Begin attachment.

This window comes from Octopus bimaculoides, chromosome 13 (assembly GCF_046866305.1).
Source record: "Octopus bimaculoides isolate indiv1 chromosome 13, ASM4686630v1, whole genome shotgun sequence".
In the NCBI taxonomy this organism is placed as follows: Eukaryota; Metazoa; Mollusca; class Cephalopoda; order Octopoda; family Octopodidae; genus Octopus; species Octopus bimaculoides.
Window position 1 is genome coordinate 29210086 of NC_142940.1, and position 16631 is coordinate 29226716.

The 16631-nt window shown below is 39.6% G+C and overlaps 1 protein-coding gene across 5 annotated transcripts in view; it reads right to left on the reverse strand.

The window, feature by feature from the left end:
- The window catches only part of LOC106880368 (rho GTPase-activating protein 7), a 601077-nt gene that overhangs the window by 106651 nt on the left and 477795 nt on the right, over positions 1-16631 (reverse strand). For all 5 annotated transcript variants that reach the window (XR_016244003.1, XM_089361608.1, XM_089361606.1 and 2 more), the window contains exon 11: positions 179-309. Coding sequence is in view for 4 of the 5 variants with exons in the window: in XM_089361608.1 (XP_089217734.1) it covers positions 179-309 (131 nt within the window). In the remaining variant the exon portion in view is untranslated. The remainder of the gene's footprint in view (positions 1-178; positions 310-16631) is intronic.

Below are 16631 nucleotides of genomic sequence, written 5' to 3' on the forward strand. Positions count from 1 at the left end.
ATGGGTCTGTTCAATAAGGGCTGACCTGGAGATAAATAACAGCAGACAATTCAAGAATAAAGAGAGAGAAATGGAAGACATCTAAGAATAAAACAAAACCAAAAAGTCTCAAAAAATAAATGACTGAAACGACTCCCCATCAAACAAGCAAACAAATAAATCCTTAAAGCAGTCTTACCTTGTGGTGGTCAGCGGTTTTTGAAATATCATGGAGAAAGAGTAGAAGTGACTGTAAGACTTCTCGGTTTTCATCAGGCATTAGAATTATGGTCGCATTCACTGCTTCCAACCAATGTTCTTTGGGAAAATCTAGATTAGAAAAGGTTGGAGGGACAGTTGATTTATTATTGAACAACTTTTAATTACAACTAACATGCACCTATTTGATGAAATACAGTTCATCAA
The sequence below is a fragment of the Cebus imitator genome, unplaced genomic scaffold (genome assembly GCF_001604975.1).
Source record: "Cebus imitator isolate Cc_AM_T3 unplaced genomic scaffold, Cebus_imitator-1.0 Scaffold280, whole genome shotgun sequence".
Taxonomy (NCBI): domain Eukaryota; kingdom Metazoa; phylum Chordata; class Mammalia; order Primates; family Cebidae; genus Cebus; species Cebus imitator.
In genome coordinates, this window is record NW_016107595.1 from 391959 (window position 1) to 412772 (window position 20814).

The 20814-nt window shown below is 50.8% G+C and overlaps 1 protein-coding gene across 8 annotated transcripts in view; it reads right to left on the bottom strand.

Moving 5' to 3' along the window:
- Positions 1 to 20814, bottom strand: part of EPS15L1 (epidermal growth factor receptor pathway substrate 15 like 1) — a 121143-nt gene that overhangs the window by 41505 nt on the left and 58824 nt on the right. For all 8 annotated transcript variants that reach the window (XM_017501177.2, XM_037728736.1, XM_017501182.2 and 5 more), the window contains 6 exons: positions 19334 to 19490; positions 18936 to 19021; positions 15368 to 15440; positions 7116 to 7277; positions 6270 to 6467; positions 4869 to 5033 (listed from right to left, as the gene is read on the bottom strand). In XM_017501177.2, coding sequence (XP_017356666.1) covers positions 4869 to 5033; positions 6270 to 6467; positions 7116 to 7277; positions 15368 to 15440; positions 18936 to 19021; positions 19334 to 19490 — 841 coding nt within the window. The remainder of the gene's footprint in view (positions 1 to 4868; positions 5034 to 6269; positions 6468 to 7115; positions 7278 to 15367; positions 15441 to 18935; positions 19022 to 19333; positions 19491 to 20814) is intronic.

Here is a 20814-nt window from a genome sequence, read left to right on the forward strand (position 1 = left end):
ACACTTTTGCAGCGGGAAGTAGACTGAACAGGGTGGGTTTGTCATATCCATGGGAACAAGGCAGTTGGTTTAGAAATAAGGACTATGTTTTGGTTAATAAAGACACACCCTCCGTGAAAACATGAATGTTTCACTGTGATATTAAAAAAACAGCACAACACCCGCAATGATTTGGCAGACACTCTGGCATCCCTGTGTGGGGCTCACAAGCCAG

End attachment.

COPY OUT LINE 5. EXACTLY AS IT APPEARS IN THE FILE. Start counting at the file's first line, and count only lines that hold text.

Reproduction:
The 16631-nt window shown below is 39.6% G+C and overlaps 1 protein-coding gene across 5 annotated transcripts in view; it reads right to left on the reverse strand.